Alice Coltrane left the music business at the end of the seventies to join an ashram. Her distinctive keyboards were not heard for more than twenty years by a general audience until a couple of very recent recordings, a guest turn on violinist Lili Haydn's Light Blue Sun and her own Verve release Translinear Light. Those impressive efforts revealed her musical abilities still very much intact. But it is one thing to play in a studio and another to perform in front of a sold out audience. Accordingly, then, there was a palpable sense of curiosity in the hallway before the show about what Alice Coltrane would sound like after all these years. There was every expectation of musical excellence, sure, but less certainty as to what form it would take.
Dwight Trible's opening set started the night off on a very hip foot. Trible's music is certainly indebted to the music of Mrs. Coltrane's late husband John, imbued with a spiritual vibration that recalls in particular the later work of the saxophonist with his wife and Pharaoh Sanders, among others. The opening act at a concert is sometimes referred to as a 'warm-up band' and vocalist Trible and his five-piece group certainly raised the crowd's temperature with a set that included original music, songs dating back to Trible's tenure with the late Horace Tapscott, and a potent rendition of the standard "Wild is the Wind."
Alice Coltrane did a little bit of everything in her in nearly two hours on stage. The group opened up with some music from and in tribute to the late John Coltrane, whose presence informed so much of the evening. These included the Quartet-era piece "Crescent" as well as "Leo," one of the last things he ever recorded. The ballad "Crescent" as well as another piece that followed a fairly straight blues progression, both with Alice Coltrane seated at the piano, were interesting inclusions; Mrs. Coltrane's originals draw heavily from Indian raga and avant-garde jazz, so hearing her and the band play pieces in more traditional forms with such mastery and beauty established a type of credibility for them as they went on to take the music into freer territory.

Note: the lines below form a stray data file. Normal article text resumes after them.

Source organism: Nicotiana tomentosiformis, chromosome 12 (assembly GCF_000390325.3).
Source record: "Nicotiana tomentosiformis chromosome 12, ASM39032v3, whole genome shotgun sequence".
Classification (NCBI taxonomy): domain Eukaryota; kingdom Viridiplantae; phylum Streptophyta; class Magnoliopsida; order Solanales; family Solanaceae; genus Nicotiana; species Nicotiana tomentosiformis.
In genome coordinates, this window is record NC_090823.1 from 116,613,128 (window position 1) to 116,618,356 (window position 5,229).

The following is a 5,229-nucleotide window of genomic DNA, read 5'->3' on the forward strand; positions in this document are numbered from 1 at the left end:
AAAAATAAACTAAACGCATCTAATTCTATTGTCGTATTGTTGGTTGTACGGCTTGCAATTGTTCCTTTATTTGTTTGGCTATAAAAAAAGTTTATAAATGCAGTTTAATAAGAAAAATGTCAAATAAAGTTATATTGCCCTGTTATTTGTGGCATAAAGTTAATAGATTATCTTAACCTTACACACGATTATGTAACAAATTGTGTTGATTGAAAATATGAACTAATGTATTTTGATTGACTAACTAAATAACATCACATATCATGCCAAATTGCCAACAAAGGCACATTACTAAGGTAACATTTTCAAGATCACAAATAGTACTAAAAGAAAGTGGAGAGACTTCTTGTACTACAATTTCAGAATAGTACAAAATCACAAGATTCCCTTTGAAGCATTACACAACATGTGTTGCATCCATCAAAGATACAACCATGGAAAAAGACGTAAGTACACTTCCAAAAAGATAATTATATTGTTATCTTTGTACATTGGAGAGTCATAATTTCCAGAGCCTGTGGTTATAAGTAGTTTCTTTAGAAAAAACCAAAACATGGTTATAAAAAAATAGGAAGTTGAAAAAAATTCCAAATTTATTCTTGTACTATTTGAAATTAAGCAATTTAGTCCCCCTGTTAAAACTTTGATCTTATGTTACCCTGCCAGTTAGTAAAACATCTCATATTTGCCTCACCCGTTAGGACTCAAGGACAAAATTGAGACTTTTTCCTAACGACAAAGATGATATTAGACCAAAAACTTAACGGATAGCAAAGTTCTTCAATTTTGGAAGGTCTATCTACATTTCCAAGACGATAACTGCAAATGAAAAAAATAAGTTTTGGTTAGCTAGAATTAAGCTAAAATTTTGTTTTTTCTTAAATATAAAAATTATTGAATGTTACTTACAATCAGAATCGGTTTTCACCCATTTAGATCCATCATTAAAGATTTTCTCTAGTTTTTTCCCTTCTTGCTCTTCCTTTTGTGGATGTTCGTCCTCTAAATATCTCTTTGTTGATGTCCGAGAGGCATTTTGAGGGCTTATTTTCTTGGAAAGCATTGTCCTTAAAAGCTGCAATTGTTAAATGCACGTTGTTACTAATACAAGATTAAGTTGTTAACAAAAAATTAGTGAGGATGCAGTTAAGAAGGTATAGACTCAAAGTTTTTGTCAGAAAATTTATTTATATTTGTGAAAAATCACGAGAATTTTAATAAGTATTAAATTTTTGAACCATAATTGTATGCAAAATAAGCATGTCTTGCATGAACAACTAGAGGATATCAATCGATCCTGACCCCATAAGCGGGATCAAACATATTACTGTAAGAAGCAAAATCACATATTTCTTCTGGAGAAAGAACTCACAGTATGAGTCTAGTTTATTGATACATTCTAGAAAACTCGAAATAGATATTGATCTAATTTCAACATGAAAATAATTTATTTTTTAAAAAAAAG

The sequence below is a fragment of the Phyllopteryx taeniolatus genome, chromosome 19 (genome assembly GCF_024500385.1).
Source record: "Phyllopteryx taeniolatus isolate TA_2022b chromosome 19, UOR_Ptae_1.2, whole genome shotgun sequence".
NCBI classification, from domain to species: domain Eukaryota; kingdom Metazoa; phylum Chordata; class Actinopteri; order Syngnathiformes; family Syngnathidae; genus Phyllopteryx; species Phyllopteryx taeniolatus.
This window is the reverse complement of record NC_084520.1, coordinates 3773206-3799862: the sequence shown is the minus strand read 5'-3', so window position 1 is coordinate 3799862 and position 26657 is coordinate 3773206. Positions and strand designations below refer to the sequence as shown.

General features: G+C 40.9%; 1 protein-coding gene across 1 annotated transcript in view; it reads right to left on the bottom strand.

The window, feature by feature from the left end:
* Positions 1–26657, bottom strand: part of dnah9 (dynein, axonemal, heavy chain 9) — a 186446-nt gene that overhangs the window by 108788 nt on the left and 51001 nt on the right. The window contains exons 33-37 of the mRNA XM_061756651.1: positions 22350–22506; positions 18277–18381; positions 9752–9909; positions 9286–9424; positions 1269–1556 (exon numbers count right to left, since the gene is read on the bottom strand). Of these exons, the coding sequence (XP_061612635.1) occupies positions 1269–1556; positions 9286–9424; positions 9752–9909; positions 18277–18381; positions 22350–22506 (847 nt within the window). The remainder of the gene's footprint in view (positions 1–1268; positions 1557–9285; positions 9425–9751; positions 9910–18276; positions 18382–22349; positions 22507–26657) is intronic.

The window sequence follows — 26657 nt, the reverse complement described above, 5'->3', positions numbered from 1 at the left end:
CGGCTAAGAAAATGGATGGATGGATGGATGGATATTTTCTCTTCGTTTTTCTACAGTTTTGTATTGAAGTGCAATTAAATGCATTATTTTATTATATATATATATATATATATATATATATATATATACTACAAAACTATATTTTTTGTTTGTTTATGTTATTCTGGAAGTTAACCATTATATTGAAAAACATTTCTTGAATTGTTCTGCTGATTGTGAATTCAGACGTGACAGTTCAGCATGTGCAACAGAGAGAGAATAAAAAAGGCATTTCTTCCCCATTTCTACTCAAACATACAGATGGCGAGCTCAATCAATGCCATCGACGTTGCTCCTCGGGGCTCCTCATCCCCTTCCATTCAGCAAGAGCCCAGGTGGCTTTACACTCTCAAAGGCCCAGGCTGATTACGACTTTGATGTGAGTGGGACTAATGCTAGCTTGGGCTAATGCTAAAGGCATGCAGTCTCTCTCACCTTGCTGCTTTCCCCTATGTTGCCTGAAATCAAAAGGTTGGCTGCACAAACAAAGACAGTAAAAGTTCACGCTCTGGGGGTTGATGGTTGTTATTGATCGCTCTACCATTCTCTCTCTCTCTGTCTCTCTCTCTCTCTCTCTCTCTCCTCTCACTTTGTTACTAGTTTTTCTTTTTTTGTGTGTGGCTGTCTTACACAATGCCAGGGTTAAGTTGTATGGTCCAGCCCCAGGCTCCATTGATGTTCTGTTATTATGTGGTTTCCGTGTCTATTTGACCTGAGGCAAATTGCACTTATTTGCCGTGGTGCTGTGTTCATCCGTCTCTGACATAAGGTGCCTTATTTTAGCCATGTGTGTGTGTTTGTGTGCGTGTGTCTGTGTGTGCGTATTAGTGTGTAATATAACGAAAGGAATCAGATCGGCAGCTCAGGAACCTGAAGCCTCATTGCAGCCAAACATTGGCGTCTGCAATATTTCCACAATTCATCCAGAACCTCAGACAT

No saxophonist since Charlie Parker has been more influential on the instrument than John Coltrane. He had his followers in life and has spawned exponentially more since his death nearly forty years ago. One would image that this legacy has its burdensome aspects for his son Ravi as he follows in his father's footsteps, but he gives every indication of bearing it well. Hearing him play the same instruments and in some cases the same songs that his father made famous and really listening to the way he approached it, I was surprised and impressed to hear him emerge as an original stylist in his own right. There was some of his father in his sometimes elongated phrasings, yet his tone was lighter and he tended to keep on-register. Actually, hearing his playing alongside his mother's, he seemed to be influenced by both of them almost equally. Alice Coltrane, particularly on her solo organ pieces, displayed an almost dizzying ability to string fast runs of notes together, and you could hear echoes of that in Ravi's playing.
Reggie Workman, who recorded with Coltrane, displayed the consummate skill on the bass that has made him a first-call player for generations of musicians. He was able to match whatever the music demanded, anchoring well-defined pieces for other soloists or leading the ensemble through more exploratory passages. Trevor Lawrence was a late replacement for Jeff Watts on drums, but he managed to fit in seamlessly with the group.
The final selection of the evening was an extended medley through several of John Coltrane's most famous pieces. It began with the high intensity of "Om" and also included an excerpt from "A Love Supreme." Each of the four musicians got a solo feature, and Workman's revisitation on his original line from "Ole" was a particular standout.
Part of the magic of hearing music performed in person is the fact that you can’t know for certain what will happen in advance. That’s true in all kinds of music, but it’s particularly true when it comes to jazz. You can have an idea, sometimes a fairly good one, but you don’t know exactly what live music is going to sound like until it is played. When the artist in question hasn't played publicly for decades, as Alice Coltrane hadn't, it deepens the sense of alchemy that much further. That enigmatic quality never quite left the performance, even as the music unfolded. Such was the sublime nature of the concert, striking awe into the audience and inviting them to delight in the mystery of music, of life.